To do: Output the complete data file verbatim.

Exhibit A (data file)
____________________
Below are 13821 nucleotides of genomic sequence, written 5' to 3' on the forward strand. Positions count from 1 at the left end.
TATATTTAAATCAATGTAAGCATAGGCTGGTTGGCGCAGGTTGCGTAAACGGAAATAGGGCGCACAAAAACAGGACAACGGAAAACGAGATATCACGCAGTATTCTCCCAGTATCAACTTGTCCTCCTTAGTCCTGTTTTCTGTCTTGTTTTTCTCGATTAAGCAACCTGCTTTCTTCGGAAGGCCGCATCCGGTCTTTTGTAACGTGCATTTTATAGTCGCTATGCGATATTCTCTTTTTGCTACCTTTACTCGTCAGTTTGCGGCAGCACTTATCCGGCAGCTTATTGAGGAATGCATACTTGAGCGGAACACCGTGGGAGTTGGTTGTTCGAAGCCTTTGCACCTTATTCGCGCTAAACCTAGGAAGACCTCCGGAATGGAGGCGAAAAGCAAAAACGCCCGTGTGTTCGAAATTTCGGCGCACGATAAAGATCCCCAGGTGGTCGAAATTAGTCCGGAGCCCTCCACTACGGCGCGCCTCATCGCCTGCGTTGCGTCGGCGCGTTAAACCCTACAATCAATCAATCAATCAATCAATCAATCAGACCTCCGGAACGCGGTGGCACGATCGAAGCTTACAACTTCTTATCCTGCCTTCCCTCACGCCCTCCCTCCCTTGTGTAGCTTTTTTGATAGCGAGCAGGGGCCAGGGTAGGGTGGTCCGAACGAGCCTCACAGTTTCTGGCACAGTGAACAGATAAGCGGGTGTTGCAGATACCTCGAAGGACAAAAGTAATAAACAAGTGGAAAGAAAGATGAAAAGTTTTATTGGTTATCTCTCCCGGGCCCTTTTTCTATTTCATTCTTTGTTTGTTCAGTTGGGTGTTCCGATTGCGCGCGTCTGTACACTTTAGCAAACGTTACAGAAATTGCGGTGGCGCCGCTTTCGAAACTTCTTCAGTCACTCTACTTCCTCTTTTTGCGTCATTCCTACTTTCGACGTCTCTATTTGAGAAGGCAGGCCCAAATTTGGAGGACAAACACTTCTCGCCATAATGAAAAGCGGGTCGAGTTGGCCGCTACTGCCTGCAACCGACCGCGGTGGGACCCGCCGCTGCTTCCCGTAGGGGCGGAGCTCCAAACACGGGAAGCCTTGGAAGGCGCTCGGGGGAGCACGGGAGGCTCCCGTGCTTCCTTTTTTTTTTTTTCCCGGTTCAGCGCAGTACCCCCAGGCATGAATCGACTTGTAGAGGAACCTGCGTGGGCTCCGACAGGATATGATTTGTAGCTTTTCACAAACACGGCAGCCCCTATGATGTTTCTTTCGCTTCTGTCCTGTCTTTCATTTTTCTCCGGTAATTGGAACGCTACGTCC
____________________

Below are 13821 nucleotides of genomic sequence, written 5' to 3' on the forward strand. Positions count from 1 at the left end.
TATATTTAAATCAATGTAAGCATAGGCTGGTTGGCGCAGGTTGCGTAAACGGAAATAGGGCGCACAAAAACAGGACAACGGAAAACGAGATATCACGCAGTATTCTCCCAGTATCAACTTGTCCTCCTTAGTCCTGTTTTCTGTCTTGTTTTTCTCGATTAAGCAACCTGCTTTCTTCGGAAGGCCGCATCCGGTCTTTTGTAACGTGCATTTTATAGTCGCTATGCGATATTCTCTTTTTGCTACCTTTACTCGTCAGTTTGCGGCAGCACTTATCCGGCAGCTTATTGAGGAATGCATACTTGAGCGGAACACCGTGGGAGTTGGTTGTTCGAAGCCTTTGCACCTTATTCGCGCTAAACCTAGGAAGACCTCCGGAATGGAGGCGAAAAGCAAAAACGCCCGTGTGTTCGAAATTTCGGCGCACGATAAAGATCCCCAGGTGGTCGAAATTAGTCCGGAGCCCTCCACTACGGCGCGCCTCATCGCCTGCGTTGCGTCGGCGCGTTAAACCCTACAATCAATCAATCAATCAATCAATCAATCAGACCTCCGGAACGCGGTGGCACGATCGAAGCTTACAACTTCTTATCCTGCCTTCCCTCACGCCCTCCCTCCCTTGTGTAGCTTTTTTGATAGCGAGCAGGGGCCAGGGTAGGGTGGTCCGAACGAGCCTCACAGTTTCTGGCACAGTGAACAGATAAGCGGGTGTTGCAGATACCTCGAAGGACAAAAGTAATAAACAAGTGGAAAGAAAGATGAAAAGTTTTATTGGTTATCTCTCCCGGGCCCTTTTTCTATTTCATTCTTTGTTTGTTCAGTTGGGTGTTCCGATTGCGCGCGTCTGTACACTTTAGCAAACGTTACAGAAATTGCGGTGGCGCCGCTTTCGAAACTTCTTCAGTCACTCTACTTCCTCTTTTTGCGTCATTCCTACTTTCGACGTCTCTATTTGAGAAGGCAGGCCCAAATTTGGAGGACAAACACTTCTCGCCATAATGAAAAGCGGGTCGAGTTGGCCGCTACTGCCTGCAACCGACCGCGGTGGGACCCGCCGCTGCTTCCCGTAGGGGCGGAGCTCCAAACACGGGAAGCCTTGGAAGGCGCTCGGGGGAGCACGGGAGGCTCCCGTGCTTCCTTTTTTTTTTTTTCCCGGTTCAGCGCAGTACCCCCAGGCATGAATCGACTTGTAGAGGAACCTGCGTGGGCTCCGACAGGATATGATTTGTAGCTTTTCACAAACACGGCAGCCCCTATGATGTTTCTTTCGCTTCTGTCCTGTCTTTCATTTTTCTCCGGTAATTGGAACGCTACGTCC